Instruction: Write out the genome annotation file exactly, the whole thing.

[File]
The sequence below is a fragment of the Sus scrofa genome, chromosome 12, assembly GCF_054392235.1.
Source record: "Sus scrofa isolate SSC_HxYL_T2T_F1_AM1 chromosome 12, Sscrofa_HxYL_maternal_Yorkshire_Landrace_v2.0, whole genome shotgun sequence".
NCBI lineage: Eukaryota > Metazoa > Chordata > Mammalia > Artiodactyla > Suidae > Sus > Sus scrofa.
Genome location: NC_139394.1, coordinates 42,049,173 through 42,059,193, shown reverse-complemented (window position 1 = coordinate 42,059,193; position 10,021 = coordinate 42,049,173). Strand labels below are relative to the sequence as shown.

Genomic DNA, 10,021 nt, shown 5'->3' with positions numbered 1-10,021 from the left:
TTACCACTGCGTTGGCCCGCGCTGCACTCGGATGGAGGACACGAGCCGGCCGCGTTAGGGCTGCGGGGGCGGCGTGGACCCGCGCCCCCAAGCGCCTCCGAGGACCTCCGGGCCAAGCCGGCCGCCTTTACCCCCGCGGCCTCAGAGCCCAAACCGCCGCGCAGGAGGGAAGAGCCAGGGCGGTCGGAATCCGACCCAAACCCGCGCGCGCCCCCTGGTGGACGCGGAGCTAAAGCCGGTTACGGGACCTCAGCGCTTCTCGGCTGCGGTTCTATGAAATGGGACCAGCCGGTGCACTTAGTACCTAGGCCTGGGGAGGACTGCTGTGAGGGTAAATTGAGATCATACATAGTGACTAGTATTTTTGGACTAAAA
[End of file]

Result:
The sequence below is a fragment of the Sus scrofa genome, chromosome 12, assembly GCF_054392235.1.
Source record: "Sus scrofa isolate SSC_HxYL_T2T_F1_AM1 chromosome 12, Sscrofa_HxYL_maternal_Yorkshire_Landrace_v2.0, whole genome shotgun sequence".
NCBI lineage: Eukaryota > Metazoa > Chordata > Mammalia > Artiodactyla > Suidae > Sus > Sus scrofa.
Genome location: NC_139394.1, coordinates 42,049,173 through 42,059,193, shown reverse-complemented (window position 1 = coordinate 42,059,193; position 10,021 = coordinate 42,049,173). Strand labels below are relative to the sequence as shown.

Genomic DNA, 10,021 nt, shown 5'->3' with positions numbered 1-10,021 from the left:
TTACCACTGCGTTGGCCCGCGCTGCACTCGGATGGAGGACACGAGCCGGCCGCGTTAGGGCTGCGGGGGCGGCGTGGACCCGCGCCCCCAAGCGCCTCCGAGGACCTCCGGGCCAAGCCGGCCGCCTTTACCCCCGCGGCCTCAGAGCCCAAACCGCCGCGCAGGAGGGAAGAGCCAGGGCGGTCGGAATCCGACCCAAACCCGCGCGCGCCCCCTGGTGGACGCGGAGCTAAAGCCGGTTACGGGACCTCAGCGCTTCTCGGCTGCGGTTCTATGAAATGGGACCAGCCGGTGCACTTAGTACCTAGGCCTGGGGAGGACTGCTGTGAGGGTAAATTGAGATCATACATAGTGACTAGTATTTTTGGACTAAAA